Olga Churakova, an independent Russian journalist and podcast host, spoke to Harvard students in Harvard’s Lowell House about her work. She also moderated a panel discussion connected to a screening of “Tango with Putin,” a documentary about Russian television station Dozhd (aka TV Rain).
Bopha Phorn, an independent journalist based in Phnom Penh, Cambodia, spoke on a panel exploring “How Asian Countries See China and U.S.-China Competition,” part of the “Coexistence 2.0: U.S.-China Relations in a Changing World” conference co-presented by the Harvard’s Fairbank Center for Chinese Studies and the Harvard Kennedy Rajawali Foundation Institute for Asia, with support from the Asia Society’s Center on U.S.-China Relations and UC San Diego’s 21st Century China Center.
Several Niemans spoke at “Preserving and Promoting Freedom of the Press: An International Symposium,” a three-day event at Tufts University. Nieman participants in the “Freedom of the Press under Authoritarian Regimes” panel included Adefemi Akinsanya, Olga Churakova and Fahim Abed, a local reporter for The New York Times in Afghanistan before the Taliban takeover of his country. Magnum Photos photographer Moises Saman was one of the panelists for the “Chronicling War and Occupation” discussion.
Kristofer Ríos, a multimedia journalist and producer with Muck Media, spoke about “The Dangers Migrants Face: Exploring the Role of Local Communities” for a seminar hosted by the Weatherhead Research Cluster on Migration.
Ríos also taught a video course at the Harvard Extension School at the invitation of journalism instructor Alvin Powell.
In November, Nieman Fellows Kristofer Ríos, Adefemi Akinsanya and Pinar Ersoy, a BBC editor based in Istanbul who runs BBC Monitoring’s Turkey team, spoke about how to apply for a Nieman Fellowship. during a Twitter Spaces conversation moderated by Nieman curator Ann Marie Lipinski. They helped candidates understand the process and what to expect from a year at Harvard.
Contributions to Nieman Reports by recent Nieman Fellows and Affiliates
By Reuben Fischer-Baum, NF ’22, an assignment editor on the graphics team at The Washington Post
By Valeria Fernandez, a 2021 visiting fellow and managing editor of palabra., a digital news outlet created for NAHJ freelance members
Exiled reporters are finding it difficult to reach sources back home, who are increasingly afraid to talk
By Danny Fenster, NF ’23, editor-at-large for the investigative news magazine Frontier Myanmar
The murder of a veteran journalist covering the vulnerable in the Amazon has reverberated among reporters in Brazil
By Natalia Viana, NF ’22, co-founder and co-director of Brazilian investigative journalism Agência Pública
The news industry uses opinion pieces to drive traffic. They undermine the very reason journalism exists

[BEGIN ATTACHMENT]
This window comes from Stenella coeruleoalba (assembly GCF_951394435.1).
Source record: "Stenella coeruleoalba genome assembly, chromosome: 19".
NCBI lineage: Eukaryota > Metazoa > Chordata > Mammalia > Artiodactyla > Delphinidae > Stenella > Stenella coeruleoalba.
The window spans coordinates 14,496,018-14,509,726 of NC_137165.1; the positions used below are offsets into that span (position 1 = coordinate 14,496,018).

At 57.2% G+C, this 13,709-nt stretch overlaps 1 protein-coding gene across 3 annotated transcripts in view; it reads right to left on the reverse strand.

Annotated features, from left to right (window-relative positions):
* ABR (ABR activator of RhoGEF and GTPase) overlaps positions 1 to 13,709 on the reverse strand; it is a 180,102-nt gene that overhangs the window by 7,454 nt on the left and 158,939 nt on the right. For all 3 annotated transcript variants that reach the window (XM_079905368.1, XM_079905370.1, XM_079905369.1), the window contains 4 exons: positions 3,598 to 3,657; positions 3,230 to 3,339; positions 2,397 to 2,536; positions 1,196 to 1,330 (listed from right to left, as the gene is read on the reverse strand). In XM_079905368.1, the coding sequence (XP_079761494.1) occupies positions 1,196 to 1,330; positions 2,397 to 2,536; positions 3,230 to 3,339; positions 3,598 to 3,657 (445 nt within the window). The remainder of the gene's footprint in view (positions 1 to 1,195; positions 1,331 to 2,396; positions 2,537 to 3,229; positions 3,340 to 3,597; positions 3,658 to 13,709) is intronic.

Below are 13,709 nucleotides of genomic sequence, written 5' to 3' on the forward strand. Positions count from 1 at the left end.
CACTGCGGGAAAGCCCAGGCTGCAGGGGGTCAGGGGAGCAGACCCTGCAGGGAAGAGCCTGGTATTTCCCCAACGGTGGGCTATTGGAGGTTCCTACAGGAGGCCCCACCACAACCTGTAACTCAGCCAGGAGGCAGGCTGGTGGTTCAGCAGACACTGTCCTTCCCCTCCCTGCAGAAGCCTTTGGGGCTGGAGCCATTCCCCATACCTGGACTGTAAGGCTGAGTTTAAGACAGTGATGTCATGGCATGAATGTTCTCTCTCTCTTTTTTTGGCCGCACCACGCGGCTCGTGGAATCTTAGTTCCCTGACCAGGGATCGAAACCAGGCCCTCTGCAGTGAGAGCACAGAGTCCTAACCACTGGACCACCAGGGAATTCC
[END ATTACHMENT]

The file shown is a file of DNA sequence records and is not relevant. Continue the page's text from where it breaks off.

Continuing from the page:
By Jakob Moll, NF ’22, co-founder and former CEO of Danish digital media company Zetland
Through NPR’s “Where We Come From,” Anjuli Sastry Krbechek spotlights how immigrants and their families define identity for themselves
By Anjuli Sastry Krbechek, a 2021 Visiting Fellow and senior producer for LAist Studios and KPCC (formerly an audio producer for the NPR podcast “It’s Been a Minute with Sam Sanders”)
Photographing the devastation the coronavirus is bringing to Southern and rural Black communities
By Bethany Mollenkof, a photojournalist and 2021 Nieman Visiting Fellow
When reporting on life-or-death matters, community sources are just as important as police statements
By Gina Kaufmann, a Kansas City-based journalist and a 2023 Nieman Affiliate
Throughout the year, Nieman Fellows take turns explaining why they do what they do as journalists during talks called Soundings. Some highlights from 2022:
Going beyond surface level diversity talk requires changing how we educate young journalists
By Pacinthe Mattar, NF ’22, a Canadian journalist based in Toronto
How drawing maps — and a pitstop in urban planning — ultimately led to working on data visualization projects
By Reuben Fischer-Baum, NF ’22, an assignment editor on the graphics team at The Washington Post
Why opening up documentary filmmaking is important for both the storytellers and the communities we cover
By Dave Mayers, NF ’22, a documentary producer and cinematographer at Vice News
Finding meaning, agency, and purpose in reporting from my home country of Venezuela
By Patricia Laya, NF ’22, Venezuela bureau chief for Bloomberg News
The Nieman Visiting Fellowship
In addition to the 24 year-long fellows selected for the Nieman class of 2023, Rebecca Richman Cohen joined Nieman as a Visiting Fellow in the fall of 2022 to examine the crisis of mass incarceration. A documentary filmmaker and founder of Racing Horse Productions, a production company dedicated to illuminating vital stories about law and culture, she is a lecturer at Harvard Law School.